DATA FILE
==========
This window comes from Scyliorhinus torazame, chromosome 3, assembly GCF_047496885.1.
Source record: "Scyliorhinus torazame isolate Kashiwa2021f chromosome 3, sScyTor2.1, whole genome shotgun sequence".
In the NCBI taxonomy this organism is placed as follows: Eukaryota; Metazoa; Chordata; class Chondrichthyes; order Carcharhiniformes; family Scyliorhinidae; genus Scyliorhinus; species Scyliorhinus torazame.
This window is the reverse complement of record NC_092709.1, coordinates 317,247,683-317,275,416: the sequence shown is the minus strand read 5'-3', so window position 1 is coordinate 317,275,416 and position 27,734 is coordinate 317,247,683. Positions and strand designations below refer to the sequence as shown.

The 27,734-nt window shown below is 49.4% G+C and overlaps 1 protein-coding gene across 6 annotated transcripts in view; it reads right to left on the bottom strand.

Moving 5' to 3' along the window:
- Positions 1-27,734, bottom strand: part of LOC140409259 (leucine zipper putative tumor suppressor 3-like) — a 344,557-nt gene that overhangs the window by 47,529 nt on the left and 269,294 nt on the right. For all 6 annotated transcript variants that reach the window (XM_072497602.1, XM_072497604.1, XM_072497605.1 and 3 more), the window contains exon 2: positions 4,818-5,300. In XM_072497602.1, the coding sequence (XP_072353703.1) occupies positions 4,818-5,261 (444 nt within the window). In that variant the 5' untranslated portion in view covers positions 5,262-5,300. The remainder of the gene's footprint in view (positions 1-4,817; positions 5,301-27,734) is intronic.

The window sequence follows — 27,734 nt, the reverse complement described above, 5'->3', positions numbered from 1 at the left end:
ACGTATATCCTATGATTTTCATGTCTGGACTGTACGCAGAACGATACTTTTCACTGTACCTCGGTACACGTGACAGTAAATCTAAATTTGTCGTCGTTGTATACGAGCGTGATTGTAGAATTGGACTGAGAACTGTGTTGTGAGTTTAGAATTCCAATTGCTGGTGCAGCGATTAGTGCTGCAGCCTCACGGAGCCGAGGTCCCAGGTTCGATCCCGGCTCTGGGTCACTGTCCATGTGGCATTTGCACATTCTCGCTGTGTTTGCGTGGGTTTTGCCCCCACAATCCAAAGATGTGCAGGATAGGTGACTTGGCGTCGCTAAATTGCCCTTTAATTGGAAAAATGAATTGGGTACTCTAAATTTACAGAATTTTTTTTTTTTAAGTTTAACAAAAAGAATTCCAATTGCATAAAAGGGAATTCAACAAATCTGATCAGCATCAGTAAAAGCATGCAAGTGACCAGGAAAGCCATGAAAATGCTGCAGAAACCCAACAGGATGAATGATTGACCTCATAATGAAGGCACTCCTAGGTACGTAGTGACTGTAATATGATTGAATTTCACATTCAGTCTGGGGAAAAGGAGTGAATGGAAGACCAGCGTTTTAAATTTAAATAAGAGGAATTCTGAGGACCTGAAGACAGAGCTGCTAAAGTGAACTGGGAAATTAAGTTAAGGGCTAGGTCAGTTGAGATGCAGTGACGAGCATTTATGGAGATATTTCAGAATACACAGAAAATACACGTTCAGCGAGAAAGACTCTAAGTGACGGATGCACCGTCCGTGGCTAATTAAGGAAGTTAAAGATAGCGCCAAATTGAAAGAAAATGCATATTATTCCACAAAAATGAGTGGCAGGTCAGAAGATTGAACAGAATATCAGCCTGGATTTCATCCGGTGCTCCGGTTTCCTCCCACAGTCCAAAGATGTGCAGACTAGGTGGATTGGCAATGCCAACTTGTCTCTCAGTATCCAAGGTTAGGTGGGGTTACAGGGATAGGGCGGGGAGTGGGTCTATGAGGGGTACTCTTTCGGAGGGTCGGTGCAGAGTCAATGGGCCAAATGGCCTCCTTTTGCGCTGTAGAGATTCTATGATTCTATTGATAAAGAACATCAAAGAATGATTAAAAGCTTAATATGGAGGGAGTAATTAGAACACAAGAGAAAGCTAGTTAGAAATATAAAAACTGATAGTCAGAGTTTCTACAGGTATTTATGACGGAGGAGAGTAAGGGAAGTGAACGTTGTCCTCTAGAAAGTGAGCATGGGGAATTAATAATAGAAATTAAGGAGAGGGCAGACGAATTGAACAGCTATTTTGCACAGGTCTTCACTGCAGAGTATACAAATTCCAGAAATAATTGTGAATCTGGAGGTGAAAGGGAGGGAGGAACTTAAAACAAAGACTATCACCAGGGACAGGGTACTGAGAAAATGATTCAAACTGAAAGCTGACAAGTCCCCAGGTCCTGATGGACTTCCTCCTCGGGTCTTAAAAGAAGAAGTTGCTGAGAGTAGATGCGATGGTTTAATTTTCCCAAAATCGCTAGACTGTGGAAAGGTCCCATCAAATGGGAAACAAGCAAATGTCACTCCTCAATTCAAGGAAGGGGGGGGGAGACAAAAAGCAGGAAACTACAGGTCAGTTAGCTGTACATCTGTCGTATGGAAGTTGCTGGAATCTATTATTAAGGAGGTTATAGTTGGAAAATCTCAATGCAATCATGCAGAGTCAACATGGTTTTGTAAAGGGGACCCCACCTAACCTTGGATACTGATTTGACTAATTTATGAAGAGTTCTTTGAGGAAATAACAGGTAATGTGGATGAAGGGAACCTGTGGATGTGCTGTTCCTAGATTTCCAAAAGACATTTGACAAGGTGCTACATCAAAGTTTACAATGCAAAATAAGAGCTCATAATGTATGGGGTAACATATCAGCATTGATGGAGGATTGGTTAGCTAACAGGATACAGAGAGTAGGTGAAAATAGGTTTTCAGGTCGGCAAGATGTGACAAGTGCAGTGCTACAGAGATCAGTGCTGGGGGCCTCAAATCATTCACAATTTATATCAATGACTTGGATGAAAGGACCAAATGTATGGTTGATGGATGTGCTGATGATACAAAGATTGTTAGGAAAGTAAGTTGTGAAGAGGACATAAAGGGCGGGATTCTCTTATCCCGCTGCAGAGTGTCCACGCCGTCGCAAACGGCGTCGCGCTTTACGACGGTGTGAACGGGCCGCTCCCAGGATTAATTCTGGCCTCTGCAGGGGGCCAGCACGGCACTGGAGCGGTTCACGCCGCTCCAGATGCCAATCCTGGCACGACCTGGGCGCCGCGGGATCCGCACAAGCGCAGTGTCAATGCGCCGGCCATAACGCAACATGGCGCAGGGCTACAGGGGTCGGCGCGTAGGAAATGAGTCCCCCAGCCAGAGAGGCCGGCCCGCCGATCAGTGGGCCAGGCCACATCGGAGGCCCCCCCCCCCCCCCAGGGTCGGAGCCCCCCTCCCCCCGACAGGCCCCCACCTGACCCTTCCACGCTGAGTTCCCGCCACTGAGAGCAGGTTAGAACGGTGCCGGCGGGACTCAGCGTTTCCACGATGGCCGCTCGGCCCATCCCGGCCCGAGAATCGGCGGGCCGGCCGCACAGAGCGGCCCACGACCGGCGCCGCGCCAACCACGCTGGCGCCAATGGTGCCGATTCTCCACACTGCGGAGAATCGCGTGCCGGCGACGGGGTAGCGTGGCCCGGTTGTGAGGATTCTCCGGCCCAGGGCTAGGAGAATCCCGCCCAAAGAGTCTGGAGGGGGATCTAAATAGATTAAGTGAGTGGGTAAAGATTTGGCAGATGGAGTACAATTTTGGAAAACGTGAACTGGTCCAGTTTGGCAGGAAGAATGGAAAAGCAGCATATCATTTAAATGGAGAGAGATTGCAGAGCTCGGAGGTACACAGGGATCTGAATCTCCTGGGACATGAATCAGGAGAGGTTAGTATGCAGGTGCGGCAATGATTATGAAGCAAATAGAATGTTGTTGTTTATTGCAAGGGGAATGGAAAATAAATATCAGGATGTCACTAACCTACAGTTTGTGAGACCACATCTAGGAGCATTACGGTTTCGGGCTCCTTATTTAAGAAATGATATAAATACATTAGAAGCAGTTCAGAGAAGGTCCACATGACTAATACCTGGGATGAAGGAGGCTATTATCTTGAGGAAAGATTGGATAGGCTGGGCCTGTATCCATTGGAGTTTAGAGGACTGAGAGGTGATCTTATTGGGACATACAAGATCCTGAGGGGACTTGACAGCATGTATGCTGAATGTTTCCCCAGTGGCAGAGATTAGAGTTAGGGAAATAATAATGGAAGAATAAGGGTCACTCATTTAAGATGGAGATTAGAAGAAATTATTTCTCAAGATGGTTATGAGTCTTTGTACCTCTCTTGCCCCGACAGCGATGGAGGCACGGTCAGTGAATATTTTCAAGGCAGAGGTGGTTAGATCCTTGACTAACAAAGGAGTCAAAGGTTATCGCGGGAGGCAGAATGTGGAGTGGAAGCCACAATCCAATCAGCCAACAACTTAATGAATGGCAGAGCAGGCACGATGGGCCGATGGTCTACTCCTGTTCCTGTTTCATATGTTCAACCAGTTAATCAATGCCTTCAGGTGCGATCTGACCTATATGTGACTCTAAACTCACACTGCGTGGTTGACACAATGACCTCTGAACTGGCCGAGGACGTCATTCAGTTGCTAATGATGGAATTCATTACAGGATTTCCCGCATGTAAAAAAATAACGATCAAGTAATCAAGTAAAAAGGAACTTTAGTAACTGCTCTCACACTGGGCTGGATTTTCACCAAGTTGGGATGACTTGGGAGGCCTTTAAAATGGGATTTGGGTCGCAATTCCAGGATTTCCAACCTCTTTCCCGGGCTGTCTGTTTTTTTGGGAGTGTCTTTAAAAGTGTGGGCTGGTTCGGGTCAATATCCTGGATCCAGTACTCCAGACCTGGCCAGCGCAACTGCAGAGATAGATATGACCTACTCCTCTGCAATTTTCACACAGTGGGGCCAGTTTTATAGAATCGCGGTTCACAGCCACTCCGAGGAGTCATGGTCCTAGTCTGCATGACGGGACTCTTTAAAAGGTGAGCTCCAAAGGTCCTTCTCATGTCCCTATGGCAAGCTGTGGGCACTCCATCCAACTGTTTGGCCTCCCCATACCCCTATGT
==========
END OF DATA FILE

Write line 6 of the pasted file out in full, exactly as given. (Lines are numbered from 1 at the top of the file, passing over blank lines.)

Moving 5' to 3' along the window: